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Drivers passing stopped school buses could face hefty penalties

A Columbia Public Schools mom caught a car on dashcam passing her daughter’s school bus when it was stopped with flashing lights and stop arm out Monday morning.

Dee Dee Smith told ABC 17 News she hoped police find the driver and issue a ticket to teach that driver and others to respect human life.

According to state law, passing a stopped school bus while the stop arm is out can be a misdemeanor or a felony, depending on whether injuries or death are involved.

Bill Tackett, a former prosecutor for Cole County, said he rarely saw those cases come to his office, but when they did, he and other prosecutors took it very seriously.

“As prosecutors, we’ve always viewed this kind of crime as inexcusable. You’re in essence playing Russian roulette. You’re betting that a kid is not going to be coming out from the front of that, or the back of that school bus,” Tackett said.

According to Missouri State Highway Patrol records, 72 school bus stop arm violations were reported to mid-Missouri troopers from Jan. 1, 2017 to Feb. 5, 2019.

During about the same time frame, 24 people were injured statewide when drivers passed stopped buses. One was injured in mid-Missouri.

“Any time you’re dealing, or are putting children at risk, it is something that prosecutors obviously work very hard to prevent,” Tackett said.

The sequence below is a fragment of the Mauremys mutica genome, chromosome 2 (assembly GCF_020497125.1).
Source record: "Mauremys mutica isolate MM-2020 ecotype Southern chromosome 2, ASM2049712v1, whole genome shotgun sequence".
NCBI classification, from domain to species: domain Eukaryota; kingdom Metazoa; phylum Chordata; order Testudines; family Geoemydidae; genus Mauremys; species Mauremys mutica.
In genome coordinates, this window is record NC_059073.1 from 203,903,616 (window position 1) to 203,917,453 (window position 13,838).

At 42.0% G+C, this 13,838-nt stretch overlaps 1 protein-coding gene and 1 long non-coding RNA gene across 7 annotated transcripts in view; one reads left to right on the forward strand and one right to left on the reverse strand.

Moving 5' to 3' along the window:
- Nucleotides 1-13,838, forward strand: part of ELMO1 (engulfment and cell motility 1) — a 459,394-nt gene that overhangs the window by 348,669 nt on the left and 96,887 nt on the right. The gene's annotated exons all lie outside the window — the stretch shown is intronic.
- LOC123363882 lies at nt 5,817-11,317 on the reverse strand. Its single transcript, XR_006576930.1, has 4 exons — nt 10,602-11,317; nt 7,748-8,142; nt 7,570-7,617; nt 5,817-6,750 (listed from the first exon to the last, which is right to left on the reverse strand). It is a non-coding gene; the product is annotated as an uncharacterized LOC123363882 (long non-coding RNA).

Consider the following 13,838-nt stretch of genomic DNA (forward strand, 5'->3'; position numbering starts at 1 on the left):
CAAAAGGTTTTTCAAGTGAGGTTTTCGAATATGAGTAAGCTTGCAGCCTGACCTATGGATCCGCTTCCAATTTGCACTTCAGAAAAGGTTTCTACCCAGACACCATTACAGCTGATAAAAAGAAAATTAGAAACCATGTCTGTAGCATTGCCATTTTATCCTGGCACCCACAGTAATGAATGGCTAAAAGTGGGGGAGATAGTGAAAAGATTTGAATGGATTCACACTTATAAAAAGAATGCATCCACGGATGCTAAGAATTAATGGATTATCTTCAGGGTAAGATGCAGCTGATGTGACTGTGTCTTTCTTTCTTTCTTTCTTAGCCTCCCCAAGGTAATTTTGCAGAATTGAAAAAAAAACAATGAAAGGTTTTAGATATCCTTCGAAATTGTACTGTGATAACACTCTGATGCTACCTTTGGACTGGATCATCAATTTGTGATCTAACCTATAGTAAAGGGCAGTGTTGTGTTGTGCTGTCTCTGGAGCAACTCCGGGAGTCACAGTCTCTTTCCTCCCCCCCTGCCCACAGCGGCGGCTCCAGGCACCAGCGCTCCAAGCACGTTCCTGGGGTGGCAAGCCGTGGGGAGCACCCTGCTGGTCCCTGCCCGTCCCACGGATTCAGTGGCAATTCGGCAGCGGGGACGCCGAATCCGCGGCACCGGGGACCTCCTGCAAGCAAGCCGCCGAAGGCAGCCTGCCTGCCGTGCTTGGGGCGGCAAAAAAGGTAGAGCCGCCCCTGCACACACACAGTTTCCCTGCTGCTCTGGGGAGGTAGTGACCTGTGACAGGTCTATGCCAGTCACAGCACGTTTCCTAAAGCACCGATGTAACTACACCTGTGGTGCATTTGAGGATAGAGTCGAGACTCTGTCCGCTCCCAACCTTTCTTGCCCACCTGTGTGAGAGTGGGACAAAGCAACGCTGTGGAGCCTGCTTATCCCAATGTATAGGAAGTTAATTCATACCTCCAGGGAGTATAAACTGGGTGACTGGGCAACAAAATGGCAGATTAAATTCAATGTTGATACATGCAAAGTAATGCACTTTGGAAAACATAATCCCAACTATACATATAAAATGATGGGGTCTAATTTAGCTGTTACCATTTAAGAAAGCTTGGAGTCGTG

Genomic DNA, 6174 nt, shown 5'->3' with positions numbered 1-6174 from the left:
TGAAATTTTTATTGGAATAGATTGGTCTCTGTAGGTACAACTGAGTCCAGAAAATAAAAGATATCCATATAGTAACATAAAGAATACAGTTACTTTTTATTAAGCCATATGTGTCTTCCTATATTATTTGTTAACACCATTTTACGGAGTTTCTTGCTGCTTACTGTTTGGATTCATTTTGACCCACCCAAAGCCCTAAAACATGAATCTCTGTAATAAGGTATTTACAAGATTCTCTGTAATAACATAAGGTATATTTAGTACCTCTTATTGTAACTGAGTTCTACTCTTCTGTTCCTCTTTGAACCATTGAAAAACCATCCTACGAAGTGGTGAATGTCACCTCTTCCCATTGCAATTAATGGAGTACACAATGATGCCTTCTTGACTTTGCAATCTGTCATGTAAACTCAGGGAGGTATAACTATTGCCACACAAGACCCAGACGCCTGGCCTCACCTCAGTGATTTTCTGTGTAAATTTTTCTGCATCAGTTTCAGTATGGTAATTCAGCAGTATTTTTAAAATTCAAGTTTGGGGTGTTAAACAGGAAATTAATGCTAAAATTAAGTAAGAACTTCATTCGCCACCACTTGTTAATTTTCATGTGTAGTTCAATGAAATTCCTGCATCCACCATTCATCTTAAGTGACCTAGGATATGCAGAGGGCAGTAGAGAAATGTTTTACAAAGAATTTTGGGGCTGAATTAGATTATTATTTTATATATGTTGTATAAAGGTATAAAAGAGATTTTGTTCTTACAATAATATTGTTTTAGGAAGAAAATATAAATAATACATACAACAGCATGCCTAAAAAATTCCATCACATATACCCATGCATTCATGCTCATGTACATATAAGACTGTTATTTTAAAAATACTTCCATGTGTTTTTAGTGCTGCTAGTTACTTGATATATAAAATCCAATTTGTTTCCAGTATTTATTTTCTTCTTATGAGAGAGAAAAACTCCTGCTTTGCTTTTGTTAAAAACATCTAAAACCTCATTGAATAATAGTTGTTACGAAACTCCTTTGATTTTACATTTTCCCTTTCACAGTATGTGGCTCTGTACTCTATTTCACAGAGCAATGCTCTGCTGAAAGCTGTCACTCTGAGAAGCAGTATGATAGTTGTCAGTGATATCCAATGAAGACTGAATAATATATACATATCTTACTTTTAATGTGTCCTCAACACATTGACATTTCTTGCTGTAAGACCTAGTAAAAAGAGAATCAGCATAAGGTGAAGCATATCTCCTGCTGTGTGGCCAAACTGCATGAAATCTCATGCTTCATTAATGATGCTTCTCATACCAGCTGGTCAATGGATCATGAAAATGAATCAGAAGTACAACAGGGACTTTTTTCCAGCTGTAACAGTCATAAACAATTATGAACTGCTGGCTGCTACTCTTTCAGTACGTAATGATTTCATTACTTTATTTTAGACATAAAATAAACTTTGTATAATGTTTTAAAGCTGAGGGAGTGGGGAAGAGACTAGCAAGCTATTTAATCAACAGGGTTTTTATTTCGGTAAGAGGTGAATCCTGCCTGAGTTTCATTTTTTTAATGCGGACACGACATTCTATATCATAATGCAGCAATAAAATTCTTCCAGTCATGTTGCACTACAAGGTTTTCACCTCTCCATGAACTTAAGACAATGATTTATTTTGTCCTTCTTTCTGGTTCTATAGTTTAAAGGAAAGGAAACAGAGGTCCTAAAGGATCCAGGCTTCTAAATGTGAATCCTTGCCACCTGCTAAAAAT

Tackett said prosecutors are always very harsh on those drivers if they have evidence that drivers passed a stopped bus, risking a child’s life.

He said the most important evidence is the license plate number. Video helps, but if someone recorded the license plate number police can interrogate that driver.

With no injuries involved, consequences could include a fine, license suspension or jail time, Tackett said.

“If you hit a child, then you’re in the felony range of assault and low-end homicide, and welcome to the big time,” Tackett said.

Smith said she immediately called police when she saw a driver pass her daughter’s bus. She gave police the video.

According to Smith, police told her they would try to send out officers to watch the area for other violators if they were available.

ABC 17 News asked interim Columbia Police Chief Geoff Jones if the department had any special enforcement during school bus pickup and drop-off.

Jones said the department had some when it had a traffic unit, but now there are only two traffic officers. He said he is working to assign a sergeant to those officers to help manage traffic control.

“School zone enforcement, or speeding on a certain street, or running stop signs at a certain intersections, I want them to be focused on those certain complaints,” Jones said.

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